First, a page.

The Boneyard (1991)
For the most part, this is an effectively creepy horror / action picture, set almost entirely in an underground morgue (the boneyard of the title) over the course of one night. Alley Cates (Deborah Rose), a middle-aged psychic, is called in by cop Jersey Callum (Ed Nelson) to examine the effects of three long-dead children who have just been found on the premises of an undertaker who seems to be a serial killer but claims to be a slave to ancient Chinese spirits. Negotiating a difficult way past the morgue's tyrannical night manageress Mrs Poopinplatz (Phyllis Diller), the cop and the psychic have no sooner arrived than the dead children spring to life as nasty little zombies and a small group of characters is trapped underground.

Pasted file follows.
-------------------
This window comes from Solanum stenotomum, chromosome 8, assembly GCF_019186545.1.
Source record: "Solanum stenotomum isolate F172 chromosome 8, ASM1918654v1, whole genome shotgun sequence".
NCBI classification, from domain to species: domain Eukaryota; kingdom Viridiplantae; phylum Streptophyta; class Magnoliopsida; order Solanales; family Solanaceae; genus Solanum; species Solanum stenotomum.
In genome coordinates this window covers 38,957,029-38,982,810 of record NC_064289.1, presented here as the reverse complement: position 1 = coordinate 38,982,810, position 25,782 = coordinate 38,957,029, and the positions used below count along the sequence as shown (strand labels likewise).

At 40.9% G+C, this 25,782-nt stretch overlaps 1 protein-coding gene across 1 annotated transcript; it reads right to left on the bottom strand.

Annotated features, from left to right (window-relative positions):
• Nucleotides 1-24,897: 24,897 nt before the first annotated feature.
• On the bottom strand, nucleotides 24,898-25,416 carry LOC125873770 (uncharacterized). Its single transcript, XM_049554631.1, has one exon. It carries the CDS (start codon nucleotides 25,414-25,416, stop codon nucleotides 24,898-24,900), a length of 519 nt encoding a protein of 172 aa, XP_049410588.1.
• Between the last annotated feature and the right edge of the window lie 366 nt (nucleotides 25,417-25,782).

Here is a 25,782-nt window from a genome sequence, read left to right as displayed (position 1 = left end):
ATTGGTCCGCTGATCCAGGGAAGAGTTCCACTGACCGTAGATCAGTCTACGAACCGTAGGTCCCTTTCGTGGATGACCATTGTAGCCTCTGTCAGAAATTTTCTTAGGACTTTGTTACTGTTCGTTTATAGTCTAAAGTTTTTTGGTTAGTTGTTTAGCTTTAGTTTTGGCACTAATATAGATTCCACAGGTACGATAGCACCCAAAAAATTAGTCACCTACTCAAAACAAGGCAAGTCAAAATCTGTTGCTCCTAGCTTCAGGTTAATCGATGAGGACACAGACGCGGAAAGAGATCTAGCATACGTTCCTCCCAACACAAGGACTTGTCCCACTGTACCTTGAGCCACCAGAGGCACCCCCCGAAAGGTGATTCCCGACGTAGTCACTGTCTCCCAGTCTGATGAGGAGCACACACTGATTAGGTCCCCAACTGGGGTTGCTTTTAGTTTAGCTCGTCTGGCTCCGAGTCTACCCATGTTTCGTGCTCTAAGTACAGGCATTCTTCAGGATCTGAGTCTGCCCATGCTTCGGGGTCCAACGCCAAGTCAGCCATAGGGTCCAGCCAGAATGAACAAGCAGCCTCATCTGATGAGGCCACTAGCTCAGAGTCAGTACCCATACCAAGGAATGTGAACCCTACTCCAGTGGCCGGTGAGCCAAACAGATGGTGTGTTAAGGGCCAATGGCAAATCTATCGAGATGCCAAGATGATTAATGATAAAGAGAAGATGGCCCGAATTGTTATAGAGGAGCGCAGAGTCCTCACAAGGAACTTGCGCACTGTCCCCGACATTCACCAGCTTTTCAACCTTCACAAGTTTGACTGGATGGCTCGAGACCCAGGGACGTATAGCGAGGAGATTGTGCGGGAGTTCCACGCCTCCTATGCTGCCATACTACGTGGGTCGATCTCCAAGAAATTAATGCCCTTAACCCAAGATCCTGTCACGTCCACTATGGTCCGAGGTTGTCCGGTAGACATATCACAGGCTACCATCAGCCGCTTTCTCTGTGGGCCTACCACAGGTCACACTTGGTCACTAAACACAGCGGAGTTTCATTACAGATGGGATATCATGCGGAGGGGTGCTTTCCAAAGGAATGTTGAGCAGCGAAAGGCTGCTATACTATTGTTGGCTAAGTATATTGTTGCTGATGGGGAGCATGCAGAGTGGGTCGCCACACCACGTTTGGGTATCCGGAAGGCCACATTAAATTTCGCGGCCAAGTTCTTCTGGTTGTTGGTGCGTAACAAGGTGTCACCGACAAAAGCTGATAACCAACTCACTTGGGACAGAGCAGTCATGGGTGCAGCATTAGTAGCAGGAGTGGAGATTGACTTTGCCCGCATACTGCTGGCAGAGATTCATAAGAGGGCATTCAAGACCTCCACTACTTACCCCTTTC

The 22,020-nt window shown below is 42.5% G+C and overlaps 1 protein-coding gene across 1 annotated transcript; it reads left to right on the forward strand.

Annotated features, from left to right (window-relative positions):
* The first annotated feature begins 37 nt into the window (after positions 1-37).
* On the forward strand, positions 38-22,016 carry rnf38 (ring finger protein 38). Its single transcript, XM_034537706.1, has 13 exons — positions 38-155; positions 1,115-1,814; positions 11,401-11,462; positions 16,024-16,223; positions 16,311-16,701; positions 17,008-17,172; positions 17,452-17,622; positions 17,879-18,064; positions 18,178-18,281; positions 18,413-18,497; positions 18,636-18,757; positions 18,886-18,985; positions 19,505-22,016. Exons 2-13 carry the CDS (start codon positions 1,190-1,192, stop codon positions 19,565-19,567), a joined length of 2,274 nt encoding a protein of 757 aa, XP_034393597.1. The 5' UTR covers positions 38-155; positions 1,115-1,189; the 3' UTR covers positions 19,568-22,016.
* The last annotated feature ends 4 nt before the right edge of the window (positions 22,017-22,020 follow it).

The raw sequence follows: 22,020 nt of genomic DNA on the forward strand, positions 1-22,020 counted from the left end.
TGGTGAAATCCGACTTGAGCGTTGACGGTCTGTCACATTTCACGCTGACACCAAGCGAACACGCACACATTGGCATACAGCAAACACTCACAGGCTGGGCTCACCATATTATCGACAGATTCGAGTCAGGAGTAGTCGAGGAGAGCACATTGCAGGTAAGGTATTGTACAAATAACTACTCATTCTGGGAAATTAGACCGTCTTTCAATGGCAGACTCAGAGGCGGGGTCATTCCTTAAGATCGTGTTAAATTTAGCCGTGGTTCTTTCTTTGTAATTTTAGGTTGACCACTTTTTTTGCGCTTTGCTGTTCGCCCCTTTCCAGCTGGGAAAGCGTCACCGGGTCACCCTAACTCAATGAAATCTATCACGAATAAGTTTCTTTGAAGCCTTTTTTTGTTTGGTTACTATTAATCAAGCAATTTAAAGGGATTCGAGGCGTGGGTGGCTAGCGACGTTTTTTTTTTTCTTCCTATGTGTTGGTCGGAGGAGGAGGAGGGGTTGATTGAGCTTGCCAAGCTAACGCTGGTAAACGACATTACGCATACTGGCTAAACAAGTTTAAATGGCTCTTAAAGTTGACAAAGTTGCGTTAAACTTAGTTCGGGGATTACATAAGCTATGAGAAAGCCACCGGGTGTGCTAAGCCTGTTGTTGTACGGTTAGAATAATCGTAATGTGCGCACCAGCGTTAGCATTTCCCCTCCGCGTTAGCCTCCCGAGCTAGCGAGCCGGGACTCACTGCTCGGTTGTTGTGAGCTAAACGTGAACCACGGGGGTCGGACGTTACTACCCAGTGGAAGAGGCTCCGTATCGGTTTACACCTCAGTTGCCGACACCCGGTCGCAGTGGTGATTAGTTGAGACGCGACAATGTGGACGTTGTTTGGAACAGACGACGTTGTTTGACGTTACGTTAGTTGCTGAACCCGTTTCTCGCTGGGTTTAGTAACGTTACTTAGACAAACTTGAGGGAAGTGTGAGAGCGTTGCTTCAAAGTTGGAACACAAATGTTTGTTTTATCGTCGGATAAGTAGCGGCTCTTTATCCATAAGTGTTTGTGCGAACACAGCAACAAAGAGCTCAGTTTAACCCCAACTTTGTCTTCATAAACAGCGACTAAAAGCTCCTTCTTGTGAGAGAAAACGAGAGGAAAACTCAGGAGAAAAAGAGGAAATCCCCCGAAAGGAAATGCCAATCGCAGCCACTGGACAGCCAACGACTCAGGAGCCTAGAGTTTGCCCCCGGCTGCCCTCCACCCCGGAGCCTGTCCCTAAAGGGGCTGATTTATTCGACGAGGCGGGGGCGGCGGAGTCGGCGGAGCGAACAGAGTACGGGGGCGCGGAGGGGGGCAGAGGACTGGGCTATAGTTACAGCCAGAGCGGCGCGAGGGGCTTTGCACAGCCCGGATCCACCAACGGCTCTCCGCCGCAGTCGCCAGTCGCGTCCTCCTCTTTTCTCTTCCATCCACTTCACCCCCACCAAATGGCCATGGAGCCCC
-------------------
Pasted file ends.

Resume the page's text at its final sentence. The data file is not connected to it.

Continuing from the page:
There's a refreshing refusal to pander to the usual youth market by
making a weary, silver-haired policeman and a hefty, middle-aged matron
hero and heroine, sidelining the more conventional coupling of a supporting
cop (James Eustermann) and a near-suicide (Denise Young), who has been
brought in by mistake and revives during the autopsy. The kid creatures
are cunning and disturbing, scuttling about in a manner faintly reminiscent
of the evil doll from Trilogy of Terror, but the climax
takes a detour into Troma territory as Mrs Poopinplatz is revived from
the dead as a towering, pop-eyed Phyllis Diller caricature zombie and
her vicious poodle is similarly transformed into a giant grotesque.
For the most part, a sober, unsettling thriller, but the camp finale
- though it shows off fine horror comic effects - seems grafted on.
Directed and written by James Cummins.
First published in this form here.
All text on this page © Kim Newman